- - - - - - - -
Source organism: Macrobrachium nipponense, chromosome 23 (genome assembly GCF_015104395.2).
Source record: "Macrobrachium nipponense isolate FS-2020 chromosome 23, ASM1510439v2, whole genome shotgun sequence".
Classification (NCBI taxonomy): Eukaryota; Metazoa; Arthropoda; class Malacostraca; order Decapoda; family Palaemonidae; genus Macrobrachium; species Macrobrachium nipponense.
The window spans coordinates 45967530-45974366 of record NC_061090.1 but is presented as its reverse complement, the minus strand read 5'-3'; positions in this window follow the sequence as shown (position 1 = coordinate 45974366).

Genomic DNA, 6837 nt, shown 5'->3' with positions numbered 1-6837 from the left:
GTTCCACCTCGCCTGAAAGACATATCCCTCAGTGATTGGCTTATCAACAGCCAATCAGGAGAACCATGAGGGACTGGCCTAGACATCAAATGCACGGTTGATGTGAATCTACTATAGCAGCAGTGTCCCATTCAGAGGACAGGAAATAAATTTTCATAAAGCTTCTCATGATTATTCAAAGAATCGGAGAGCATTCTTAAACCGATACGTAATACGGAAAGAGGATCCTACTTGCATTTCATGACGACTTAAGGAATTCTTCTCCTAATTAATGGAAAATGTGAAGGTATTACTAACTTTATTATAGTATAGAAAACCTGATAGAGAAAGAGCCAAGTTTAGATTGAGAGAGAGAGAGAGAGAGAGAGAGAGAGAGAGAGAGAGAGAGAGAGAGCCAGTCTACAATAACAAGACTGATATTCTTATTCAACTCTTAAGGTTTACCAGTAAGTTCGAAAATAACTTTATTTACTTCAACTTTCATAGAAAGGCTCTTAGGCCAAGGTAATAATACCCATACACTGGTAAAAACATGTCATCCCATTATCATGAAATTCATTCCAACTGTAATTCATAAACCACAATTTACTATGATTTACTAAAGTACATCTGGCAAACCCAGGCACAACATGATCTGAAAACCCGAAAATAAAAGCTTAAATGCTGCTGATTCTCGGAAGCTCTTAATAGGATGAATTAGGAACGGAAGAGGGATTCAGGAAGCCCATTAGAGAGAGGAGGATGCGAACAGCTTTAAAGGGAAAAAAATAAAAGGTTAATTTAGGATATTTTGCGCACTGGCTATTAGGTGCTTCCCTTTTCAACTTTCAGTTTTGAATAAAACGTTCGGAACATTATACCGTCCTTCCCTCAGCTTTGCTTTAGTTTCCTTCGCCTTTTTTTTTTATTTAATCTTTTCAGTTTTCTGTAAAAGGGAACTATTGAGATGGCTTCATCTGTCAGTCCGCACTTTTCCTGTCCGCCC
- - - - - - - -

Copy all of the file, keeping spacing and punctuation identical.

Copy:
Source organism: Macrobrachium nipponense, chromosome 23 (genome assembly GCF_015104395.2).
Source record: "Macrobrachium nipponense isolate FS-2020 chromosome 23, ASM1510439v2, whole genome shotgun sequence".
Classification (NCBI taxonomy): Eukaryota; Metazoa; Arthropoda; class Malacostraca; order Decapoda; family Palaemonidae; genus Macrobrachium; species Macrobrachium nipponense.
The window spans coordinates 45967530-45974366 of record NC_061090.1 but is presented as its reverse complement, the minus strand read 5'-3'; positions in this window follow the sequence as shown (position 1 = coordinate 45974366).

Genomic DNA, 6837 nt, shown 5'->3' with positions numbered 1-6837 from the left:
GTTCCACCTCGCCTGAAAGACATATCCCTCAGTGATTGGCTTATCAACAGCCAATCAGGAGAACCATGAGGGACTGGCCTAGACATCAAATGCACGGTTGATGTGAATCTACTATAGCAGCAGTGTCCCATTCAGAGGACAGGAAATAAATTTTCATAAAGCTTCTCATGATTATTCAAAGAATCGGAGAGCATTCTTAAACCGATACGTAATACGGAAAGAGGATCCTACTTGCATTTCATGACGACTTAAGGAATTCTTCTCCTAATTAATGGAAAATGTGAAGGTATTACTAACTTTATTATAGTATAGAAAACCTGATAGAGAAAGAGCCAAGTTTAGATTGAGAGAGAGAGAGAGAGAGAGAGAGAGAGAGAGAGAGAGAGAGAGAGAGCCAGTCTACAATAACAAGACTGATATTCTTATTCAACTCTTAAGGTTTACCAGTAAGTTCGAAAATAACTTTATTTACTTCAACTTTCATAGAAAGGCTCTTAGGCCAAGGTAATAATACCCATACACTGGTAAAAACATGTCATCCCATTATCATGAAATTCATTCCAACTGTAATTCATAAACCACAATTTACTATGATTTACTAAAGTACATCTGGCAAACCCAGGCACAACATGATCTGAAAACCCGAAAATAAAAGCTTAAATGCTGCTGATTCTCGGAAGCTCTTAATAGGATGAATTAGGAACGGAAGAGGGATTCAGGAAGCCCATTAGAGAGAGGAGGATGCGAACAGCTTTAAAGGGAAAAAAATAAAAGGTTAATTTAGGATATTTTGCGCACTGGCTATTAGGTGCTTCCCTTTTCAACTTTCAGTTTTGAATAAAACGTTCGGAACATTATACCGTCCTTCCCTCAGCTTTGCTTTAGTTTCCTTCGCCTTTTTTTTTTATTTAATCTTTTCAGTTTTCTGTAAAAGGGAACTATTGAGATGGCTTCATCTGTCAGTCCGCACTTTTCCTGTCCGCCC